Second tip: If you child is engaged in competitive sports, counter The Winning is everything mentality with “Having fun is winning even when you lose.”

Third tip: Teach rating scales early on.

Fourth tip: With those moving into the changing thoughts of adolescence engage in conversations about what matters, sweating the small stuff.

Fifth tip:  Children of all ages can be caught up in perfectionism.  Be alert to the possiblity a child is caught by OCD. Here is a handout, I used when teaching

OCD quidelines

This is an information guide, if you are worried, about a child talk to a competent mental health professional, share this handout with him or her.

DAILY PROMPT  – Calling Uncle Bob  Have you ever faced a difficult situation when you had to choose between sorting it out yourself, or asking someone else for an easy fix? What did you choose — and would you make the same choice today?

FREE  STUFF FROM EFTI

All the handouts and poster coaches for this course are being posted at the store so you can download them for free.

Apologies if you cannot find one.  I am a Jill of all in this business, so some things take longer than others.  If something used here isn’t posted yet, you will find lots of other offerings including inspirational quotes or more EFTI exercises. In time all will be posted.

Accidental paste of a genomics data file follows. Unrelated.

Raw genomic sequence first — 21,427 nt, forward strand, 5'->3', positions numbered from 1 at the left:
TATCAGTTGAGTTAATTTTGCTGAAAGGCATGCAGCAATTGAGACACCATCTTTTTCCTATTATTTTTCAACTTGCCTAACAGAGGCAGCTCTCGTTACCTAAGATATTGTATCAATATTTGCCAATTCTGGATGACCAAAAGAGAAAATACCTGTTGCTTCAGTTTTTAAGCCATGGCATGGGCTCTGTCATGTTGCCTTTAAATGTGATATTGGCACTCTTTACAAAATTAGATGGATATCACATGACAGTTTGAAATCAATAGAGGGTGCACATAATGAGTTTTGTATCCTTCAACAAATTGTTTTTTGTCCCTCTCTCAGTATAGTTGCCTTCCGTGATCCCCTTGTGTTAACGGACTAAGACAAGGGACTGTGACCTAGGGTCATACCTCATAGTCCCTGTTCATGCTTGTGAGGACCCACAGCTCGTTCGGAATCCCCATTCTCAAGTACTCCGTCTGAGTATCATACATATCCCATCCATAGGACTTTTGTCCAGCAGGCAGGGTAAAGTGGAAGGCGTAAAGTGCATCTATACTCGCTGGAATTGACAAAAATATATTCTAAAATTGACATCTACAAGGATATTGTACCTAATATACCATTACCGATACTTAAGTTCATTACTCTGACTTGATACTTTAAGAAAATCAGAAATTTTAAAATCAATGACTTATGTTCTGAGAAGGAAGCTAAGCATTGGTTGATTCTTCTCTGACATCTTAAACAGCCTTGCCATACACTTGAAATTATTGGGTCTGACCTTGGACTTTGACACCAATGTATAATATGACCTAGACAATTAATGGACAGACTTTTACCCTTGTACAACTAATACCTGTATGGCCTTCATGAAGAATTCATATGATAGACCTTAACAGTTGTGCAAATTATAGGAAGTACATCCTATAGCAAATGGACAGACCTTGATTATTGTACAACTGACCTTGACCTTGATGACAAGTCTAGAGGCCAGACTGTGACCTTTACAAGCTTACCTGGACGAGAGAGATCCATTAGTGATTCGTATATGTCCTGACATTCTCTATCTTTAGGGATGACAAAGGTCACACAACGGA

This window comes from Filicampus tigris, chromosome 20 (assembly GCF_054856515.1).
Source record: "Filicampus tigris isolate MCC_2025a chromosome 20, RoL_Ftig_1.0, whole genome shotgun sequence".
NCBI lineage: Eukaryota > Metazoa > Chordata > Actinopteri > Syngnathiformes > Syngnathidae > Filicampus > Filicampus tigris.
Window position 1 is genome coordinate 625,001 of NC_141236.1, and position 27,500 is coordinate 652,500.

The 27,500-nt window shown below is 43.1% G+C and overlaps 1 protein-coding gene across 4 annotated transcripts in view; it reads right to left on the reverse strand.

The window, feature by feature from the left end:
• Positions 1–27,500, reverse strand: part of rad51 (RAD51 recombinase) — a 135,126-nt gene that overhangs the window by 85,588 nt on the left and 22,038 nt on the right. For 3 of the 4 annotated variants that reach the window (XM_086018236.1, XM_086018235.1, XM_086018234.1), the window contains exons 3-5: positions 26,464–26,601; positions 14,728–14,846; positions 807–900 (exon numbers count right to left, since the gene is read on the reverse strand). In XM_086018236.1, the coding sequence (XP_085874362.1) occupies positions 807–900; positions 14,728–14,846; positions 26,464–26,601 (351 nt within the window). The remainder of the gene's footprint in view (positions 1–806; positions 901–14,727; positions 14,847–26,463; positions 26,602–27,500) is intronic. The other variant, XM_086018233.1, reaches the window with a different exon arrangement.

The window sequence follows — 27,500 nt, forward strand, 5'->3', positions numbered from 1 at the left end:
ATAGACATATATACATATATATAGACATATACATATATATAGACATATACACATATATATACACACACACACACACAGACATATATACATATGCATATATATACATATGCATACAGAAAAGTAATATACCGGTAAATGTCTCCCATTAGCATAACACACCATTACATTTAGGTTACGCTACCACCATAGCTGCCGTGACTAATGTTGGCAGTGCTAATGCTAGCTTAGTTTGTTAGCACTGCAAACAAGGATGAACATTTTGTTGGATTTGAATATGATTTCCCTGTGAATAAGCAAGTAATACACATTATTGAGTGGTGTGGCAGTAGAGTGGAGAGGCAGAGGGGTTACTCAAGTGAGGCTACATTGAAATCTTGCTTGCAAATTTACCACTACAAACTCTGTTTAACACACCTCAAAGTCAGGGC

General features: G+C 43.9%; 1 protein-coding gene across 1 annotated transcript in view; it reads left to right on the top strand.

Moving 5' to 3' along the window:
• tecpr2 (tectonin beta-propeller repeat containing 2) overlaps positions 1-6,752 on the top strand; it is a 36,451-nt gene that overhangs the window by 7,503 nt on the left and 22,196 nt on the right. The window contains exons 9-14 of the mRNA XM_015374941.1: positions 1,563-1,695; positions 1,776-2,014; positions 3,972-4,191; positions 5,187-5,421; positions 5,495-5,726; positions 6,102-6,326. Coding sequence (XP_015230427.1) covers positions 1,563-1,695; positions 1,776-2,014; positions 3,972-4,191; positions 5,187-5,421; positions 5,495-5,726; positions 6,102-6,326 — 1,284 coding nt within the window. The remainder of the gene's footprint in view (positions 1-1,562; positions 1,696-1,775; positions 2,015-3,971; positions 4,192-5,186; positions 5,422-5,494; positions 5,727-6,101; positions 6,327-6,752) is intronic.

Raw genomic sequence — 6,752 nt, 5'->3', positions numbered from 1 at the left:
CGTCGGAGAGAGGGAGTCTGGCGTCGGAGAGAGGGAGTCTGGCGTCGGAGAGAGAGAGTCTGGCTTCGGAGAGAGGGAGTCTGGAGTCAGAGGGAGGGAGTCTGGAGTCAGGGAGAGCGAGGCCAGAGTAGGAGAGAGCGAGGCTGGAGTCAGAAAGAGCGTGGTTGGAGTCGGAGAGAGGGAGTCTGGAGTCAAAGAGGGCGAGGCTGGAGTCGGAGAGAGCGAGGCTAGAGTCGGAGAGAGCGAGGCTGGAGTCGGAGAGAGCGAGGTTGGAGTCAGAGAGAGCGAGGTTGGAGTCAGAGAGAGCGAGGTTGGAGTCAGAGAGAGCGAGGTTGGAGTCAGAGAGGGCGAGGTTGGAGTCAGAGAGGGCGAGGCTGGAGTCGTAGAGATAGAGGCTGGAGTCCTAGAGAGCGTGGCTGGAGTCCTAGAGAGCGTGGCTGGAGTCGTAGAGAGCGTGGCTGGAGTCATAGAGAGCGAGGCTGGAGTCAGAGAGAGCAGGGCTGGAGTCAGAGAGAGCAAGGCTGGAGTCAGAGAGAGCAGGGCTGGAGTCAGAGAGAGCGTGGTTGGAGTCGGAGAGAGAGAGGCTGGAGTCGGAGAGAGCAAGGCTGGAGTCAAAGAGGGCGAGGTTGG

LINKS OF INTEREST

NEXT UP

The Honor Your Strength Exercise a Letting Go tool to counter perfectionism.

PRACTICE KINDNESS

Please rate this material. Doing so helps me ratings. This is what your stars will mean to me. No stars – Not helpful; One star – Reinforced my knowledge –  Two Stars; New information –  Three stars;  New useful information; Four stars – Very good; Five stars – Excellent.

Thank you and work at staying strong until next time,. I work hard to do the same as life is often difficult but staying strong lets me find the good.

Katherine

8 Comments

  1. Pingback: Called God in difficult situation and he helped | Lord of the Sick – Saviour of the World

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  3. Reblogged this on Zi's Beauty Balm and commented:
    I had a perfectionist boyfriend at one time. He had to have everything in Alphabetical order. I thought as far as my CD collection went it would be a good idea, would be easier to find, then I had filled my binder and so was not going through re-filing them. a little chaos and unorganized things are good; It keeps you on your toes

      • My mother complains about everything! about her doing everything bt then when you do it, it’s not with the right spoon or fork or pan etc. Frankly.. Then don’t complain about how i do something when I actually do it. It’s not jsut that it’s lots of other thans I swear one of these days I’m slipping some of my Anxiety/depression meds into her wine when I get it!

      • My mother’s complaints seemed mostly about me. She did have a good side, hope yours did. The days following my Mom’s death, I had the sense she wrapped a blanket of love around me and asked me to forgive her shortcomings. Sad that had to come with her death, but grateful as it healed much.

Agree or disagree, comments are always welcomed.